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I.B. Generic Example
This example for a generic SPEC benchmark illustrates the points above. See also the examples for specific benchmarks below, for additional requirements that may apply.

Example: New York, NY, January 28, 2011: Acme Corporation announces that the Model A achieves 100 for SPECgeneric2011, a new record among systems running Linux [1].
[1] Comparison based on best performing systems using the Linux operating system published at www.spec.org as of 26 January 2011. SPEC® and the benchmark name SPECgeneric® are registered trademarks of the Standard Performance Evaluation Corporation. For more information about SPECgeneric2011, see www.spec.org/generic2011/.
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I.C. Compliance Exceptions
Exceptions regarding the compliance requirement are described in this section.

Academic/research usage. SPEC encourages use of its benchmarks in research and academic contexts, on the grounds that SPEC benchmarks represent important characteristics of real world applications and therefore research innovations measured with SPEC benchmarks may benefit real users. SPEC understands that academic use of the SPEC benchmarks may be seen as enhancing the credibility of both the researcher and SPEC.

Research use of SPEC benchmarks may not be able to meet the compliance requirement.

Examples: (1) Testing is done with a simulator rather than real hardware. (2) The software innovation is not generally available or is not of product quality. (3) The SPEC test harness is modified without approval of SPEC.

SPEC has an interest in protecting the integrity of the SPEC metrics, including consistency of methods of measurement and the meaning of the units of measure that are defined by SPEC benchmarks. It would be unfair to those who do meet the compliance requirements if non-compliant numbers were misrepresented as compliant results. Therefore, SPEC recommends that researchers consider using the SPEC workload, but do not call the measurements by the SPEC metric name.

The requirements for Fair Use in academic/research contexts are:

It is a Fair Use violation to imply, to the reasonable reader, that a non-compliant number is a compliant result.
Non-compliance must be clearly disclosed. If the SPEC metric name is used, it is recommended that (nc), for non-compliant, be added after each mention of the metric name. It is understood that there may be other ways to accomplish this in context, for example adding words such as "experimental" or "simulated" or "estimated" or "non-compliant".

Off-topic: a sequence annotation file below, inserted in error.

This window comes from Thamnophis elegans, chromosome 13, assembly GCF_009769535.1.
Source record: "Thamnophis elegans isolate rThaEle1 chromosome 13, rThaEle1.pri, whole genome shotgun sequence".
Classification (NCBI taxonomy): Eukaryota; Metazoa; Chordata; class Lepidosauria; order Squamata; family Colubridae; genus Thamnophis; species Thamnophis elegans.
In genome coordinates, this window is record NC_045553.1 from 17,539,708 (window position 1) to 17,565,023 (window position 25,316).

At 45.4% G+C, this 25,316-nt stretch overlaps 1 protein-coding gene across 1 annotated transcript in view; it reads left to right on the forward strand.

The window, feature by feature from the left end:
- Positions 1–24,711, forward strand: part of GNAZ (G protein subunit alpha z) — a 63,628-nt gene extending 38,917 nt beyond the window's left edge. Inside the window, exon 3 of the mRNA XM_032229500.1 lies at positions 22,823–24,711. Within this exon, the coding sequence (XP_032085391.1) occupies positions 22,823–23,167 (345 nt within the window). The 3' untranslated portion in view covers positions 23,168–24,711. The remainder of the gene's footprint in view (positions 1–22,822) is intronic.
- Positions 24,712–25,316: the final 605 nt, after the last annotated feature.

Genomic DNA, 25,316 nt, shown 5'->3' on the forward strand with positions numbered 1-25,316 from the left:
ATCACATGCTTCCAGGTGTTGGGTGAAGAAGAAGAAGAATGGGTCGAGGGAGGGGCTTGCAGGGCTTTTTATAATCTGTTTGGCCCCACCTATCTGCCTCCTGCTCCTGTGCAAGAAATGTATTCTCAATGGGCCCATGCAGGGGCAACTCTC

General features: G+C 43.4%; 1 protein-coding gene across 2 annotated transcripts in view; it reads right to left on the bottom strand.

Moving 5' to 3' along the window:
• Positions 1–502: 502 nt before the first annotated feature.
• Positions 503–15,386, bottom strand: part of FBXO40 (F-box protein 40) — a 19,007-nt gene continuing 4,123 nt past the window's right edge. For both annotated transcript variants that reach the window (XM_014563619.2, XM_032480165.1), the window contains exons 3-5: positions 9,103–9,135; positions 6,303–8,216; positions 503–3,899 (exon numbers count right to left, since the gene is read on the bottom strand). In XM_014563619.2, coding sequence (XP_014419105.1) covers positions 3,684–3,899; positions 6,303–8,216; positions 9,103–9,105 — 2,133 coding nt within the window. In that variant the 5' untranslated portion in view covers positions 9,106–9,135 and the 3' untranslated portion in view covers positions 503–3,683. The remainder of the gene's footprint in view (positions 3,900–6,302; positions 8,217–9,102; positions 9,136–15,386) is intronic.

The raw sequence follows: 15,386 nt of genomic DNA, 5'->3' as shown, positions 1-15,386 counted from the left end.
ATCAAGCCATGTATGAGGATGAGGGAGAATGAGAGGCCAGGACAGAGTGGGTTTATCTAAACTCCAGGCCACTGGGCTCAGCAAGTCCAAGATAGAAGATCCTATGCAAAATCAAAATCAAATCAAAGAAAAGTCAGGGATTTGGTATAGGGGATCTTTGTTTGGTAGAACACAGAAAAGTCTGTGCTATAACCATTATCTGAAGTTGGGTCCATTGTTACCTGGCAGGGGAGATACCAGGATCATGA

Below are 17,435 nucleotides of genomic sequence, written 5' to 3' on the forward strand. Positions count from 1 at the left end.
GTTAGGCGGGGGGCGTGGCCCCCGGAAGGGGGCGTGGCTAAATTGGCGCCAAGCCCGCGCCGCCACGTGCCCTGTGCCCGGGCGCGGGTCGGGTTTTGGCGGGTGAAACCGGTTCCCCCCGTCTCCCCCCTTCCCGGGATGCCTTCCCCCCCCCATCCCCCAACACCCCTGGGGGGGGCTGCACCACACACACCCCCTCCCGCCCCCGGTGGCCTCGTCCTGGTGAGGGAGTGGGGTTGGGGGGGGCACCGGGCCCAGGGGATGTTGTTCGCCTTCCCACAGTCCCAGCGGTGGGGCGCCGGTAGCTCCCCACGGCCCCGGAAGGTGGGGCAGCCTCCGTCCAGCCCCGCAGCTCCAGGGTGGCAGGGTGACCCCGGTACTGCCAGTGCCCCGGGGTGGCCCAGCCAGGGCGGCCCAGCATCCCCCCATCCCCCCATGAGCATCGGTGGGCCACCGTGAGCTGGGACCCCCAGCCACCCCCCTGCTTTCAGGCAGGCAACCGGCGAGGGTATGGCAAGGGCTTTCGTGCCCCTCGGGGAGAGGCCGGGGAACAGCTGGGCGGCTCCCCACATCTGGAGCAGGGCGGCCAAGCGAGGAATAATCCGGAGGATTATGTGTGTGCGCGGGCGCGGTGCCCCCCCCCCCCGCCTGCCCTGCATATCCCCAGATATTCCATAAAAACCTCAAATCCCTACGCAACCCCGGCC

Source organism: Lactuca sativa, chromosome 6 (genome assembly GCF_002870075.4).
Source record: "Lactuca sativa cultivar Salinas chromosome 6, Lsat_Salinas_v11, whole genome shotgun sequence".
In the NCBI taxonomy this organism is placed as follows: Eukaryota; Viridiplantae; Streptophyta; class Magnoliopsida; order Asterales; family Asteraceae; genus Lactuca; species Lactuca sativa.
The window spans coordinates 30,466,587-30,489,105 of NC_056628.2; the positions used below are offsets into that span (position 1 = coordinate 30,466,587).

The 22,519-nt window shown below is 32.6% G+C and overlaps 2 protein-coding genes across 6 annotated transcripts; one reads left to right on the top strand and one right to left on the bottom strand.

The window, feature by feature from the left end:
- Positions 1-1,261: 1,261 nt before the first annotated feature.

Diagrams, Tables, and Abstracts (which, often, are excerpted and used separately) must have sufficient context on their own so that they are not misleading as to compliance.
If non-compliant numbers are compared to compliant results it must be clear from the context which is which.
Example: The Acme Corporation Model A achieves SPECint2006  100 in testing published at www.spec.org. Our Research Compiler improves the same hardware to SPECint2006  125(nc). The notation (nc), for non-compliant, is used because our compiler does not meet SPEC's requirements for general availability.
Other Fair Use Requirements Still Apply. This section discusses an exception to only the compliance requirement from the Requirements List. Fair Use in academic/research context must still meet the other requirements, including but not limited to making correct use of SPEC results with dated citations of sources.

Estimates. Some SPEC benchmarks allow estimates, as shown in the tables below. Only for those benchmarks, it is acceptable to compare estimates to compliant results provided that:

Estimates must be clearly identified as such.

Each use of a SPEC metric as an estimate must be clearly marked as an estimate.

If estimates are used in graphs, the word "estimated" or "est." must be plainly visible within the graph, for example in the title, the scale, the legend, or next to each individual number that is estimated.

Licensees are encouraged to give a rationale or methodology for any estimates, together with other information that may help the reader assess the accuracy of the estimate.

Example 1: The Acme Corporation Model A achieves SPECint2006  100 in testing published at www.spec.org. The Bugle Corporation Model B will nearly double that performance to SPECint2006  198(est). The notation (est), for estimated, is used because SPECint2006 was run on pre-production hardware. Customer systems, planned for Q4, are expected to be similar.